Daylilies forum→How Do You Hide Them After Flowering?

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Name: Clint Brown
Medina, TN (Zone 7b)
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clintbrown
Jul 20, 2021 10:45 PM CST
Before I dig all of my daylilies and give them away, is there a way to hide them after blooming? Can I mow them down now? They are just so ugly now and only lasted a couple of weeks. I've been buying award winners like 'Primal Scream' and 'Ruby Spider'. I just don't see how they won awards. If they can be mowed down after blooming, that would be awesome. I have them in front by themselves, and it won't effect any other plants.
Name: Sue
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sooby
Jul 21, 2021 4:54 AM CST
If you cut them back they will produce new clean foliage, so if it's a choice of toss them or cut them back you've nothing to lose by mowing them down now. In theory it may affect flowering next year but that's probably not a big deal for established clumps in your climate.
[Last edited by sooby - Jul 21, 2021 4:55 AM (+)]
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Name: Larry
Enterprise, Al. 36330 (Zone 8b)
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Seedfork
Jul 21, 2021 7:08 AM CST
clintbrown,
PRIMAL SCREAM(Hanson-c., 1994) RUBY SPIDER (Stamile, 1991)
Normally the cause of the daylilies looking so bad as far as the foliage is concerned is rust, leafstreak, and insect damage. Rust on daylilies appeared here in the U.S. in 2000, so maybe time to get some newer hybridized plants that are more rust and disease resistant. Of course I grow those two plants, but since rust has become such a problem in the warmer zones where winter does not normally kill the rust I think the care of daylilies in many ways is now similar to roses. If you want them too look nice all season a spray program similar to what roses require to keep them looking good is now required for those plants that are not resistance to disease and pests.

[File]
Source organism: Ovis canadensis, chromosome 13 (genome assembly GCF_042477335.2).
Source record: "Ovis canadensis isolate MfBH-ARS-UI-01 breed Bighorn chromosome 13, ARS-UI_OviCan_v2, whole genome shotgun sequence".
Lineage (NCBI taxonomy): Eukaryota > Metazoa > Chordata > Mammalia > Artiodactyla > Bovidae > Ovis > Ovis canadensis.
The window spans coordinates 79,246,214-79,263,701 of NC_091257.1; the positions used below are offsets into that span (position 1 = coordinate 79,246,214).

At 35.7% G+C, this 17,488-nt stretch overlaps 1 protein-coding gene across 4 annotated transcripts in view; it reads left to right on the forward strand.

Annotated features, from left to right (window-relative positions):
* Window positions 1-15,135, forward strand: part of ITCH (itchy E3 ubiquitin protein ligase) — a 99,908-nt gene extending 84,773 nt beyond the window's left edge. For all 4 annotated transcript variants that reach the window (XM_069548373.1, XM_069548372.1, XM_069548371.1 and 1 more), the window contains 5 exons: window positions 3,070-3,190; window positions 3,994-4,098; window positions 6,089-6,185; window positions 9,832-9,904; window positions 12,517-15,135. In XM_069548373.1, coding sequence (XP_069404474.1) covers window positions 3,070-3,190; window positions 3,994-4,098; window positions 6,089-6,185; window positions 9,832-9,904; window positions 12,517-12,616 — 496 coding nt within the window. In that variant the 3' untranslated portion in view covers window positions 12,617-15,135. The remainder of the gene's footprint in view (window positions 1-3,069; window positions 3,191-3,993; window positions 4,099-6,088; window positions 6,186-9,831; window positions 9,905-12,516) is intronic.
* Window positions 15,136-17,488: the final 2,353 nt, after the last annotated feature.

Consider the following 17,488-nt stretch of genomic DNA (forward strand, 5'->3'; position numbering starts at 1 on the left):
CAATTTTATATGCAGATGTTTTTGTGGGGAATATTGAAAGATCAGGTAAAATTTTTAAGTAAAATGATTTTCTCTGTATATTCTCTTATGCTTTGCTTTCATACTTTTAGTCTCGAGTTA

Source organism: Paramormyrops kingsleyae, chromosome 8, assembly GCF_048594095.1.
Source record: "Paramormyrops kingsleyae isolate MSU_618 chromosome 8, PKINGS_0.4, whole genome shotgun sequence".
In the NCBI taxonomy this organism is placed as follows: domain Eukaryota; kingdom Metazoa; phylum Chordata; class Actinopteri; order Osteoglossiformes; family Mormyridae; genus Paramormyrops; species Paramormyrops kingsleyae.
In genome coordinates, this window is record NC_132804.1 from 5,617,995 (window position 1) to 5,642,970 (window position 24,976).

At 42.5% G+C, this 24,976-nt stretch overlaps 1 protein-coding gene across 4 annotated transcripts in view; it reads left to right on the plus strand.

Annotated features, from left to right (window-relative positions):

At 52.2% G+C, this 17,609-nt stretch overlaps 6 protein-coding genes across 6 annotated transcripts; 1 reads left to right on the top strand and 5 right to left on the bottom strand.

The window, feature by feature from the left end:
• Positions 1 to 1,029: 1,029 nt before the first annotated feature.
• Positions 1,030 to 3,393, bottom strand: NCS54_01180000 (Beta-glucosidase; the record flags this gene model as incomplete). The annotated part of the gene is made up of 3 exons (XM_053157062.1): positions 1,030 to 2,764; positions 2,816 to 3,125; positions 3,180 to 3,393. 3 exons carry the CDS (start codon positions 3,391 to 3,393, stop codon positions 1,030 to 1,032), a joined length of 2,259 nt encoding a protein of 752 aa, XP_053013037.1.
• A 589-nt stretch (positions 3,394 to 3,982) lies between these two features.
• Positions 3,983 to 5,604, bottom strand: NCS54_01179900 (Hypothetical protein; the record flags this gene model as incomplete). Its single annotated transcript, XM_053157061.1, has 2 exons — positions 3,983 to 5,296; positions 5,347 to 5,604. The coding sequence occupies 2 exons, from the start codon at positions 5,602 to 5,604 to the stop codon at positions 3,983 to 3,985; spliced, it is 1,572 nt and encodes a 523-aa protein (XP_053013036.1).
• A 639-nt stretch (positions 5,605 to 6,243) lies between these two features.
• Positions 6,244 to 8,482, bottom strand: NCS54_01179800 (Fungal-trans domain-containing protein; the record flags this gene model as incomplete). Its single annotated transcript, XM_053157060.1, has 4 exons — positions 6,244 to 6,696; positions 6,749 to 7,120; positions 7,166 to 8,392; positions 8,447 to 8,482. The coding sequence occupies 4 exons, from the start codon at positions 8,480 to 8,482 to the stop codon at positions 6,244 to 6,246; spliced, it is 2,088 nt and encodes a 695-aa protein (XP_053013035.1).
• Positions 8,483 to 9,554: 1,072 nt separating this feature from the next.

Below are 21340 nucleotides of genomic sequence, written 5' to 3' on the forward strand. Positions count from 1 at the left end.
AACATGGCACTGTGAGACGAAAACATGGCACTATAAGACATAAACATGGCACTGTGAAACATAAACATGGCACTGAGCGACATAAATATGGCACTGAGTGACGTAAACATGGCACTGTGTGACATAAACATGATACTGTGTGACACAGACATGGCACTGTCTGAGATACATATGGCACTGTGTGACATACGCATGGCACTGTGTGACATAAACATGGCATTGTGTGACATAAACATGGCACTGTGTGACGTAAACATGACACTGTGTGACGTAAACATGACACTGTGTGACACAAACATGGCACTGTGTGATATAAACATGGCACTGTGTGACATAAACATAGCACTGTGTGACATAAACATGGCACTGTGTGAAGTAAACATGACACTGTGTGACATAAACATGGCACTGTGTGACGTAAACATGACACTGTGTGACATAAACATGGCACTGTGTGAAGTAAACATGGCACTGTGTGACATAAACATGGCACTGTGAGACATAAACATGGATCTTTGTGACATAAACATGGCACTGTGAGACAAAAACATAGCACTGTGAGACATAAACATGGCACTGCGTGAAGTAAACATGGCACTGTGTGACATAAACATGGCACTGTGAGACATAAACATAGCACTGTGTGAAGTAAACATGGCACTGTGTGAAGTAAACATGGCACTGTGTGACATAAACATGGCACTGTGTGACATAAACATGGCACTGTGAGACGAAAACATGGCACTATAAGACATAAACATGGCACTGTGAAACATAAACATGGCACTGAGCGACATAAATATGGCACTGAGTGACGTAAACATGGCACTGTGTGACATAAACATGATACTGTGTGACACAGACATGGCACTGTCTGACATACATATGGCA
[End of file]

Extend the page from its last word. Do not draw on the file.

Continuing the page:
But if you do cut the daylilies with a mower, I would suggest using a good sharp blade and not cutting them shorter than about 3 inches. It might be good to collect the cut foliage and bag it. I have never cut mine back with a mower (I have been tempted) but I have cut back selected plants with shears or a knife. But, being yours are by themselves it might be safe to mow all those plants even if it spreads rust spores all through out the air. I have never read any info about mowing rusty plants in that regard.
Name: pam
gainesville fl (Zone 8b)
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gardenglory
Jul 21, 2021 8:13 AM CST
Neither of those would do well here as they are dormants, I have no dormants that look like anything this time of year. Most just die. You are a bit farther north but maybe try some evergreens and stay ahead of the rust....much easier said than done. Tim Herringtom and spacecoast daylilies are my most resistance. Stay away from single fans when your buying. Thats mainly an issue on lily auction. Water more important than even fertilizer. Just dont water in evening when leaves wont dry.
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Name: Sue
Ontario, Canada (Zone 4b)
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sooby
Jul 21, 2021 8:50 AM CST
What to do about ratty daylily foliage after flowering was a common question even before the arrival of daylily rust in North America. It may just be related to the daylily trying to do a "normal" lifecycle. It would be interesting to observe if deciduous ("dormant") daylilies are more prone to it than evergreens or whether it is just an individual cultivar thing.